After being forced by Paris City Hall to leave its Montmartre studio in June L’Atelier des Artistes en Exile moved into a 3,200-square-foot space to support about 200 exiled artists from around the world. Now, it will have to vacate its current location in December. It has no idea where it will go next.
The non-profit under the auspices of the Ministry of Culture has welcomed artists from more than 40 countries, including Afghanistan, Syria, Yemen and the Democratic Republic of Congo. It operates with an annual budget of about 600,000 euros (about $662,000), mostly from public funds.
“We don’t find the artists; they find us,” said Judith Depaule, an actress and theater producer who runs L’Atelier. “And they need a home, a real home, a permanent home, four or five times bigger than this one, so they can have space to paint, to rehearse, to sculpt, to film, to create their art.”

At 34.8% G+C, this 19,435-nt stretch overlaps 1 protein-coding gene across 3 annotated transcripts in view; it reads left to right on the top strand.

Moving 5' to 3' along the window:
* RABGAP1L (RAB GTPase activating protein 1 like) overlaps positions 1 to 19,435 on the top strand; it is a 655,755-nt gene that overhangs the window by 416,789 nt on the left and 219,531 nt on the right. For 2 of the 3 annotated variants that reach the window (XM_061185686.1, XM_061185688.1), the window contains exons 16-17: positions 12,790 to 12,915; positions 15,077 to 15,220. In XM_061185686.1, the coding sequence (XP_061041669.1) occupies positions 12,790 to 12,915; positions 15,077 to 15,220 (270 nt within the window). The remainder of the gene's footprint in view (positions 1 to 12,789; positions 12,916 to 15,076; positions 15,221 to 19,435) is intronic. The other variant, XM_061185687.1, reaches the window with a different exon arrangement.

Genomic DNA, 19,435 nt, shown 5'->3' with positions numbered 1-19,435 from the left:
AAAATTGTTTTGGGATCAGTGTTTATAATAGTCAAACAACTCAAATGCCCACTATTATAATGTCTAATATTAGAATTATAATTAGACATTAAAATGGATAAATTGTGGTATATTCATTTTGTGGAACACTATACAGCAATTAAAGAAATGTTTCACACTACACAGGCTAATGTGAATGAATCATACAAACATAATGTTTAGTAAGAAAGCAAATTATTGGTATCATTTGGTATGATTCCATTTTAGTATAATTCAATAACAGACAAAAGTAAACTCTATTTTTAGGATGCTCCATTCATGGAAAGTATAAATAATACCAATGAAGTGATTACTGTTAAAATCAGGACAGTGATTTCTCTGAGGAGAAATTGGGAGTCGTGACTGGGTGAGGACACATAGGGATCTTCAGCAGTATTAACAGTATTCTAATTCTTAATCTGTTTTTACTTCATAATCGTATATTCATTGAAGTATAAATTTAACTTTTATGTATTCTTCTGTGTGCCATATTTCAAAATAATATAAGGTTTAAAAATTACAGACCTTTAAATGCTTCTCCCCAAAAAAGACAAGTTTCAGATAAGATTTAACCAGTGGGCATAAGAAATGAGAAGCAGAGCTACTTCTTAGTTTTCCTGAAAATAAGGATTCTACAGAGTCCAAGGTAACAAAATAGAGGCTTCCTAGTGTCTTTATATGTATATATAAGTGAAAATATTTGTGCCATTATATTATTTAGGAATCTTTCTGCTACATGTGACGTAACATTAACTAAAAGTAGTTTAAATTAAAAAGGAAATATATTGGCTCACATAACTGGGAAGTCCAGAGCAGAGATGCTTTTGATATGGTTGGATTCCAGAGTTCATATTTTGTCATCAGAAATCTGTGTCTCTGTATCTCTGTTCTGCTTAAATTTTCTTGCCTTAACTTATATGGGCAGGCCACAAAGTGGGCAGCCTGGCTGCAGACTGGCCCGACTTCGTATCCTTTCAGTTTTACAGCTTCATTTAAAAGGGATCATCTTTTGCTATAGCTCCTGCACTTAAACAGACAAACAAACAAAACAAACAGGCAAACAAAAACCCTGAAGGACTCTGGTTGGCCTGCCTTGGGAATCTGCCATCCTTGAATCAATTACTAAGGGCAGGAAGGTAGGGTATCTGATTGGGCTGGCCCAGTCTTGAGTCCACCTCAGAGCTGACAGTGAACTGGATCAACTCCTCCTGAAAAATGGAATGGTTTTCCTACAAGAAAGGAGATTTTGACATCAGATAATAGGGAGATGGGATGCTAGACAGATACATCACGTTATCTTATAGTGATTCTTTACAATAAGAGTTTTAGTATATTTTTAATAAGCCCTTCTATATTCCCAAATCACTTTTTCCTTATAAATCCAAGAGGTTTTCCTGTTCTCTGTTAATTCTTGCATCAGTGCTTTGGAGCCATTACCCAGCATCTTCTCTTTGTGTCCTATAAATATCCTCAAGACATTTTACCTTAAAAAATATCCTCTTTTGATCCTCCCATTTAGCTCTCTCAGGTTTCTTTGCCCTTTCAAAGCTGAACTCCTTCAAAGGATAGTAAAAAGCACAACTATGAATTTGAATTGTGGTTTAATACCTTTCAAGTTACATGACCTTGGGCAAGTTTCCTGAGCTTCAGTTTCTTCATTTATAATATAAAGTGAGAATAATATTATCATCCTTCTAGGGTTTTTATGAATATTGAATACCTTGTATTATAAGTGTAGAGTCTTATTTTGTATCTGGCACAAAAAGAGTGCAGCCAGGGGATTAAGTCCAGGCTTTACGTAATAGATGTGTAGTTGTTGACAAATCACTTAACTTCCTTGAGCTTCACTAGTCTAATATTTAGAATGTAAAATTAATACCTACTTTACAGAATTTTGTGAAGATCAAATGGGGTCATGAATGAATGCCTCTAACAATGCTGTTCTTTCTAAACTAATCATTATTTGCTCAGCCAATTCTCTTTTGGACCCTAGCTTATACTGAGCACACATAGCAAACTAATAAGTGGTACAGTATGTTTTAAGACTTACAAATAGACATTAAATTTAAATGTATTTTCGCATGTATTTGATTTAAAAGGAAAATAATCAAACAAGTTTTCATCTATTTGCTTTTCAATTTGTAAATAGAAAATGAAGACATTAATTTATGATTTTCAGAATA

Volunteer French professors offer the artists free French lessons; volunteer lawyers give them free legal advice on how to obtain political asylum in France; other volunteers teach acting and writing skills. Museums including the Jeu de Paume and the Palais de Tokyo have lent their support.
“Because being a refugee is not a profession, because the role of art is to say and show things that are disturbing and to give voice to the oppressed,” reads the organization’s mission statement, “because it is through the voices of its artists that the cultures of imperiled countries can continue to be perpetuated, it is important that artists have the opportunity to continue practicing their art.”
Last year, L’Atelier got a psychological boost when Tim Cook, Apple’s chief executive, visited and said on Twitter afterward with a photo: “A profoundly moving visit to the @aartistesenexil in Paris. Through their works of creativity and courage, these artists are shining a light on the hardships that so many face as refugees.”
Excerpts from The New York Times article 23/10/2019